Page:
Choose a background screen color
A unique feature of Primatte Chromakey is that it works with any solid color screen, as long as that color is not present in the foreground subject. Blue and green are most commonly used in chromakey photography because they are rarely found in skin tones, and green is often preferred because it is less often in clothing. Here are important guidelines to follow.
- Contrast the color of the background screen & subject
- Be careful of white, black, gray
- Avoid red, yellow, brown
- Use a saturated color if possible
Contrast the color of the background screen & subject
This is a very important rule! The color used for your backing screen should NOT be present in the subject. If your model is wearing a blue shirt and she is photographed against a blue backing screen, the shirt may visually disappear when the blue background is removed. At right, our model has blue eyes and is wearing a jean jacket.
While Primatte Chromakey software can work around color similarities in a screen and subject, like a dark blue shirt against a medium blue screen, it is smartest to plan ahead and avoid the problem.
Be careful of white, black, gray
Some photographers try to solve the issue of color spill by using a neutral background of black, white or gray. While this cuts down on lights reflecting color onto your subject, it may cause other issues.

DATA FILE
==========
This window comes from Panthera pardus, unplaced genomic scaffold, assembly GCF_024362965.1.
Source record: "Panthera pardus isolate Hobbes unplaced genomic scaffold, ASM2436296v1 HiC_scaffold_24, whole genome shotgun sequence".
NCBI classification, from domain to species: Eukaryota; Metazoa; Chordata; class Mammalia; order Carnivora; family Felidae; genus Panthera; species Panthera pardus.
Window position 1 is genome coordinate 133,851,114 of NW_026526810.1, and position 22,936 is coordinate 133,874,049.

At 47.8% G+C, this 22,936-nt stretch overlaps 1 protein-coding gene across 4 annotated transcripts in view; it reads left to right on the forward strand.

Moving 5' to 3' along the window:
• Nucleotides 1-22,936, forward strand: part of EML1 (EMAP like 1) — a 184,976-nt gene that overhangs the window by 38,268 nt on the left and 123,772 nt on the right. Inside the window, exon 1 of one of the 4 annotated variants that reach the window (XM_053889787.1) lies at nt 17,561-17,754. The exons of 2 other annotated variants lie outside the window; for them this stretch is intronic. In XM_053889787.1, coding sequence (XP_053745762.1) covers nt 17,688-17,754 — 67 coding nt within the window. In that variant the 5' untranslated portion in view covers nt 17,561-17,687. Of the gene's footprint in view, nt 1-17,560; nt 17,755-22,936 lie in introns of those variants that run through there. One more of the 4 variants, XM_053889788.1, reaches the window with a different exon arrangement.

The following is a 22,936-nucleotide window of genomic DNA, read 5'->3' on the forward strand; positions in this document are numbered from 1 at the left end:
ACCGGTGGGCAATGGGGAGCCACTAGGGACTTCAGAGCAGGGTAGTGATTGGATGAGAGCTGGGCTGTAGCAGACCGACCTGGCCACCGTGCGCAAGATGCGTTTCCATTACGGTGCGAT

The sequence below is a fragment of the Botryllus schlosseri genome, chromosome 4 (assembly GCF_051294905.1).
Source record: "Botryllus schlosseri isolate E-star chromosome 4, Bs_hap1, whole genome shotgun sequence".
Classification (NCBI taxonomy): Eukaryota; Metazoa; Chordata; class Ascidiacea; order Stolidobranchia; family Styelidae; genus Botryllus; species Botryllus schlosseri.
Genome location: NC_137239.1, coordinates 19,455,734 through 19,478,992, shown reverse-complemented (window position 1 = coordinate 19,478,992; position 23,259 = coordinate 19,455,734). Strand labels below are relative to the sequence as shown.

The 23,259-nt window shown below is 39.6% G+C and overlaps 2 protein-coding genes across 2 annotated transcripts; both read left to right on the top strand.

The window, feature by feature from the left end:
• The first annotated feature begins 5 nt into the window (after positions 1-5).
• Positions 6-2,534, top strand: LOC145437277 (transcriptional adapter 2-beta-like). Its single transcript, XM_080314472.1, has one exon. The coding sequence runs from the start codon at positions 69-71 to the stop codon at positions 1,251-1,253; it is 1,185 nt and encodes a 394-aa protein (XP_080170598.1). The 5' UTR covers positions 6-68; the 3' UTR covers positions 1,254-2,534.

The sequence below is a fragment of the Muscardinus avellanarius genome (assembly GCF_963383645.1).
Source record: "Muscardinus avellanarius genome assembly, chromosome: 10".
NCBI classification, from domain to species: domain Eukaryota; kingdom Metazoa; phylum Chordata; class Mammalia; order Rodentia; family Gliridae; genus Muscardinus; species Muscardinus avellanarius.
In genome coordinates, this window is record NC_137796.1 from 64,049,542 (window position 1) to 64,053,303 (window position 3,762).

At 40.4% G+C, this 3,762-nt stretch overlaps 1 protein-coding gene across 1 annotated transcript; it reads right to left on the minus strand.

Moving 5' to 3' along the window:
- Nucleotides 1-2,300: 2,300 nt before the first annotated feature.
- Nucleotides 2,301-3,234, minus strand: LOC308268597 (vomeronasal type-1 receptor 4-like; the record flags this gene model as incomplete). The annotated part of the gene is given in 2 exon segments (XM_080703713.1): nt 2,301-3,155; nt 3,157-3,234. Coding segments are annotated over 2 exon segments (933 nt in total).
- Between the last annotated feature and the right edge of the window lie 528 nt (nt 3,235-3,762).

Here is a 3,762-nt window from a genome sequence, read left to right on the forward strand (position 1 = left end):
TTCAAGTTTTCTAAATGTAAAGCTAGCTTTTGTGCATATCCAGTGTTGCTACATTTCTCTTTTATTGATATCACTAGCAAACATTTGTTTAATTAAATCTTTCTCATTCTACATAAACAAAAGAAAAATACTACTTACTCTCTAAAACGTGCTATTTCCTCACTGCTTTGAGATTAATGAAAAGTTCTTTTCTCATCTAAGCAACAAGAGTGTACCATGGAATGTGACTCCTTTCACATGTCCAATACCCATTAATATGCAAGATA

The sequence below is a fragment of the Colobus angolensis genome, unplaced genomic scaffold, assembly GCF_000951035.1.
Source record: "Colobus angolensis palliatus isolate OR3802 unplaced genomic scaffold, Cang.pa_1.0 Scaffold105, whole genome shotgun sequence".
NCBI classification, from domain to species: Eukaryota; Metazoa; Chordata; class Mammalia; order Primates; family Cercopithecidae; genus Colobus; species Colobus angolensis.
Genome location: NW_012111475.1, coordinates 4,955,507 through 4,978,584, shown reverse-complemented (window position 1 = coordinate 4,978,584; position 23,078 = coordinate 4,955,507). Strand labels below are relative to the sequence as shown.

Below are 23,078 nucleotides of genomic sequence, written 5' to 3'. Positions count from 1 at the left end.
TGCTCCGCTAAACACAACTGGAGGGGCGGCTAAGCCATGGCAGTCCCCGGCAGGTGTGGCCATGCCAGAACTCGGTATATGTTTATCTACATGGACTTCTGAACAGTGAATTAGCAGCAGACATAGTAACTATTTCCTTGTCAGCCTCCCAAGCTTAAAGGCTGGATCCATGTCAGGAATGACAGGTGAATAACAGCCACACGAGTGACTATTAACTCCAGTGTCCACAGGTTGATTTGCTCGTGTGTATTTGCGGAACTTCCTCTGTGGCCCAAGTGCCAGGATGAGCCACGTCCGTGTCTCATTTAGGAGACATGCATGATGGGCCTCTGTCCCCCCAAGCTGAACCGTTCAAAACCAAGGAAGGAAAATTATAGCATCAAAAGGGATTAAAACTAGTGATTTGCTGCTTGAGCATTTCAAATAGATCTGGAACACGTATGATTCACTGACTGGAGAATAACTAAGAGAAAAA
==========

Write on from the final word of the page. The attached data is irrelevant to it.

Black, white and gray baking screens are often problematic because those colors are found in almost every foreground object. Shadows are mostly composed of black. Highlights almost always contain white. A value of gray is often lurking in another color. This makes pulling a key extremely difficult, since Primatte doesn't know what color to focus on for extraction.
At right, the white background picks up some of the lighter colors of the vase, like peach and pale green. It also matches the bright white highlights that reflect onto the vase from the lights used for the photoshoot.
Avoid red, yellow, brown
Another color that you need to be careful of is red. A red screen can get too entangled with the red skin tones of human models. This is also true for yellow and brown since they are almost always found in skin tones. Blue and green are the best choices for photographing humans because these colors are least likely to be found in skin tones.
At right: While the screen in the photograph is well lit, its red color is too prominently found in the model's skin tones. This will cause a lot of issues during the Primatte Chromakey masking process.
Use saturated color if possible
If possible, use a saturated color for your screen. For instance, a rich blue will always work better than light blue or turquoise. There are numerous screen products manufactured in the colors of 'Chromakey Blue' and 'Chromakey Green'.
A professional screen in Chromakey Blue provides a smooth, bright saturated background.
This screen was created with blue paint on a board. While Primatte works with this blue, the color is too washed out for professional shoots.
Step Three: Choose a screen material